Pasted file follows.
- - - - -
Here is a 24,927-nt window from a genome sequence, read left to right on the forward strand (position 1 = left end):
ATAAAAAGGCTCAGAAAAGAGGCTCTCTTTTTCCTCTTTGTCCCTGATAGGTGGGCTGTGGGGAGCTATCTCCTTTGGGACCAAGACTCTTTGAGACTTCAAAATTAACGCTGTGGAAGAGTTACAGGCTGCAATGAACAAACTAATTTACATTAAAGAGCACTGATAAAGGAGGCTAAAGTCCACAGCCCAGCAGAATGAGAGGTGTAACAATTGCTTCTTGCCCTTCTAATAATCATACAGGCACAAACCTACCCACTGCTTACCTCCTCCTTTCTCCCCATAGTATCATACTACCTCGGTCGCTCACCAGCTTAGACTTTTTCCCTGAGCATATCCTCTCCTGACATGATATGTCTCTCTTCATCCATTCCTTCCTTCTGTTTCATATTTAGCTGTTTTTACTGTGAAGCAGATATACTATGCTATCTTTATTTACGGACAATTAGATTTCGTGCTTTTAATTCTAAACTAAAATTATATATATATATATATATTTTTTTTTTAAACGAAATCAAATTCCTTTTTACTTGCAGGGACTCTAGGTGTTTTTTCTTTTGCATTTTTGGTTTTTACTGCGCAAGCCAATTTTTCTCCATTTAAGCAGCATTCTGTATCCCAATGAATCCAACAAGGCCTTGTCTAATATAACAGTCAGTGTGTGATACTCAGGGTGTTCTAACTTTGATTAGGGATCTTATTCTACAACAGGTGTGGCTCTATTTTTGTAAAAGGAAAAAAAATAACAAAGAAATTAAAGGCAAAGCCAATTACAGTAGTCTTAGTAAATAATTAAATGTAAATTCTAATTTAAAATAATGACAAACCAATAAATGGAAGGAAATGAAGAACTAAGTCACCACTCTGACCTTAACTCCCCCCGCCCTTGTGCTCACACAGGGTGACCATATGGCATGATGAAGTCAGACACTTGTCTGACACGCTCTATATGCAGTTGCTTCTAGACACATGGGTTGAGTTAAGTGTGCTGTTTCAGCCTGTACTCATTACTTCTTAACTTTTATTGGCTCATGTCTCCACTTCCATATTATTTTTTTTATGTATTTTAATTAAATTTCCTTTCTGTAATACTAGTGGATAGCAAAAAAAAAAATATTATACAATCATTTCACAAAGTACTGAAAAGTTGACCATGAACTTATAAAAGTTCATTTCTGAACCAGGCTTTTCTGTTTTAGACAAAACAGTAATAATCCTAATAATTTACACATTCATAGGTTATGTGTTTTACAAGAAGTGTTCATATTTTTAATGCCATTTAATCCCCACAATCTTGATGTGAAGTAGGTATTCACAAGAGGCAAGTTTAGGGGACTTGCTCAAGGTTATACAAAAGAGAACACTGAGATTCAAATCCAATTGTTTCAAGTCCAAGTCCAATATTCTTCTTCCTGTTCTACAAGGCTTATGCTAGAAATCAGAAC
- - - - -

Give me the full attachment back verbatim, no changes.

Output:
Here is a 24,927-nt window from a genome sequence, read left to right on the forward strand (position 1 = left end):
ATAAAAAGGCTCAGAAAAGAGGCTCTCTTTTTCCTCTTTGTCCCTGATAGGTGGGCTGTGGGGAGCTATCTCCTTTGGGACCAAGACTCTTTGAGACTTCAAAATTAACGCTGTGGAAGAGTTACAGGCTGCAATGAACAAACTAATTTACATTAAAGAGCACTGATAAAGGAGGCTAAAGTCCACAGCCCAGCAGAATGAGAGGTGTAACAATTGCTTCTTGCCCTTCTAATAATCATACAGGCACAAACCTACCCACTGCTTACCTCCTCCTTTCTCCCCATAGTATCATACTACCTCGGTCGCTCACCAGCTTAGACTTTTTCCCTGAGCATATCCTCTCCTGACATGATATGTCTCTCTTCATCCATTCCTTCCTTCTGTTTCATATTTAGCTGTTTTTACTGTGAAGCAGATATACTATGCTATCTTTATTTACGGACAATTAGATTTCGTGCTTTTAATTCTAAACTAAAATTATATATATATATATATATTTTTTTTTTAAACGAAATCAAATTCCTTTTTACTTGCAGGGACTCTAGGTGTTTTTTCTTTTGCATTTTTGGTTTTTACTGCGCAAGCCAATTTTTCTCCATTTAAGCAGCATTCTGTATCCCAATGAATCCAACAAGGCCTTGTCTAATATAACAGTCAGTGTGTGATACTCAGGGTGTTCTAACTTTGATTAGGGATCTTATTCTACAACAGGTGTGGCTCTATTTTTGTAAAAGGAAAAAAAATAACAAAGAAATTAAAGGCAAAGCCAATTACAGTAGTCTTAGTAAATAATTAAATGTAAATTCTAATTTAAAATAATGACAAACCAATAAATGGAAGGAAATGAAGAACTAAGTCACCACTCTGACCTTAACTCCCCCCGCCCTTGTGCTCACACAGGGTGACCATATGGCATGATGAAGTCAGACACTTGTCTGACACGCTCTATATGCAGTTGCTTCTAGACACATGGGTTGAGTTAAGTGTGCTGTTTCAGCCTGTACTCATTACTTCTTAACTTTTATTGGCTCATGTCTCCACTTCCATATTATTTTTTTTATGTATTTTAATTAAATTTCCTTTCTGTAATACTAGTGGATAGCAAAAAAAAAAATATTATACAATCATTTCACAAAGTACTGAAAAGTTGACCATGAACTTATAAAAGTTCATTTCTGAACCAGGCTTTTCTGTTTTAGACAAAACAGTAATAATCCTAATAATTTACACATTCATAGGTTATGTGTTTTACAAGAAGTGTTCATATTTTTAATGCCATTTAATCCCCACAATCTTGATGTGAAGTAGGTATTCACAAGAGGCAAGTTTAGGGGACTTGCTCAAGGTTATACAAAAGAGAACACTGAGATTCAAATCCAATTGTTTCAAGTCCAAGTCCAATATTCTTCTTCCTGTTCTACAAGGCTTATGCTAGAAATCAGAAC